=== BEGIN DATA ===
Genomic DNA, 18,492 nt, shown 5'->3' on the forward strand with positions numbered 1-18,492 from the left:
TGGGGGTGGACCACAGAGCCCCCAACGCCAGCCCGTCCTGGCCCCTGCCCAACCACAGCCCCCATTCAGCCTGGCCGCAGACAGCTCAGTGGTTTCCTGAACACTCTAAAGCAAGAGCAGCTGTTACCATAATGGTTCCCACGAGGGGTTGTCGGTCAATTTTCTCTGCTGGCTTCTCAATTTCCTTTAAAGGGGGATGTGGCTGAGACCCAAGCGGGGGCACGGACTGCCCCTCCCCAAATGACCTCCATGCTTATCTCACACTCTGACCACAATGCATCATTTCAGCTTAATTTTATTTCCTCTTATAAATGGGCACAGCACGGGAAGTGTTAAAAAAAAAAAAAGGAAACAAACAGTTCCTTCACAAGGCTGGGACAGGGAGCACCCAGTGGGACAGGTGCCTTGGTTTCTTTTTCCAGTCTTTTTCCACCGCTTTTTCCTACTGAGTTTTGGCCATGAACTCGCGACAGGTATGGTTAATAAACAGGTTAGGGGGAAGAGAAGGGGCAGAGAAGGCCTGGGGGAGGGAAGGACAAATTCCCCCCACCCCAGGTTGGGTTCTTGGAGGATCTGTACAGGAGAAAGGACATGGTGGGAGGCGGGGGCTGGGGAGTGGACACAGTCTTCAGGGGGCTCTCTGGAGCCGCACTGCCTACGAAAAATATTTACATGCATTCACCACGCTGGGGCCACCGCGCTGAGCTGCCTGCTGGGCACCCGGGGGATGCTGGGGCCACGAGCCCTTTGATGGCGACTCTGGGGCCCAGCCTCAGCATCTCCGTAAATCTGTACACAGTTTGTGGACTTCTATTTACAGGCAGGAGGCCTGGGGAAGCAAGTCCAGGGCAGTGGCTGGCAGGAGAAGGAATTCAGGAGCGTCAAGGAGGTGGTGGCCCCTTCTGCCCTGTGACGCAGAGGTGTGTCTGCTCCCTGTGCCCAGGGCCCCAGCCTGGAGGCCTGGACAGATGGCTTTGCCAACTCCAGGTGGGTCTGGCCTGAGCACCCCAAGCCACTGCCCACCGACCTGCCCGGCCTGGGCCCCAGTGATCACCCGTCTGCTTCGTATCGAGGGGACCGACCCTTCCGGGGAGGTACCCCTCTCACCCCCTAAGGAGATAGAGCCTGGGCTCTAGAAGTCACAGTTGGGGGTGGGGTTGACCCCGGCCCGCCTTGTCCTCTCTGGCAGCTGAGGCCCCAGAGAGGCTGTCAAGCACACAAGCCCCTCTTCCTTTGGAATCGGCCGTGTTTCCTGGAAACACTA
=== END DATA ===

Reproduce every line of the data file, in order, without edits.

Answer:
Genomic DNA, 18,492 nt, shown 5'->3' on the forward strand with positions numbered 1-18,492 from the left:
TGGGGGTGGACCACAGAGCCCCCAACGCCAGCCCGTCCTGGCCCCTGCCCAACCACAGCCCCCATTCAGCCTGGCCGCAGACAGCTCAGTGGTTTCCTGAACACTCTAAAGCAAGAGCAGCTGTTACCATAATGGTTCCCACGAGGGGTTGTCGGTCAATTTTCTCTGCTGGCTTCTCAATTTCCTTTAAAGGGGGATGTGGCTGAGACCCAAGCGGGGGCACGGACTGCCCCTCCCCAAATGACCTCCATGCTTATCTCACACTCTGACCACAATGCATCATTTCAGCTTAATTTTATTTCCTCTTATAAATGGGCACAGCACGGGAAGTGTTAAAAAAAAAAAAAGGAAACAAACAGTTCCTTCACAAGGCTGGGACAGGGAGCACCCAGTGGGACAGGTGCCTTGGTTTCTTTTTCCAGTCTTTTTCCACCGCTTTTTCCTACTGAGTTTTGGCCATGAACTCGCGACAGGTATGGTTAATAAACAGGTTAGGGGGAAGAGAAGGGGCAGAGAAGGCCTGGGGGAGGGAAGGACAAATTCCCCCCACCCCAGGTTGGGTTCTTGGAGGATCTGTACAGGAGAAAGGACATGGTGGGAGGCGGGGGCTGGGGAGTGGACACAGTCTTCAGGGGGCTCTCTGGAGCCGCACTGCCTACGAAAAATATTTACATGCATTCACCACGCTGGGGCCACCGCGCTGAGCTGCCTGCTGGGCACCCGGGGGATGCTGGGGCCACGAGCCCTTTGATGGCGACTCTGGGGCCCAGCCTCAGCATCTCCGTAAATCTGTACACAGTTTGTGGACTTCTATTTACAGGCAGGAGGCCTGGGGAAGCAAGTCCAGGGCAGTGGCTGGCAGGAGAAGGAATTCAGGAGCGTCAAGGAGGTGGTGGCCCCTTCTGCCCTGTGACGCAGAGGTGTGTCTGCTCCCTGTGCCCAGGGCCCCAGCCTGGAGGCCTGGACAGATGGCTTTGCCAACTCCAGGTGGGTCTGGCCTGAGCACCCCAAGCCACTGCCCACCGACCTGCCCGGCCTGGGCCCCAGTGATCACCCGTCTGCTTCGTATCGAGGGGACCGACCCTTCCGGGGAGGTACCCCTCTCACCCCCTAAGGAGATAGAGCCTGGGCTCTAGAAGTCACAGTTGGGGGTGGGGTTGACCCCGGCCCGCCTTGTCCTCTCTGGCAGCTGAGGCCCCAGAGAGGCTGTCAAGCACACAAGCCCCTCTTCCTTTGGAATCGGCCGTGTTTCCTGGAAACACTA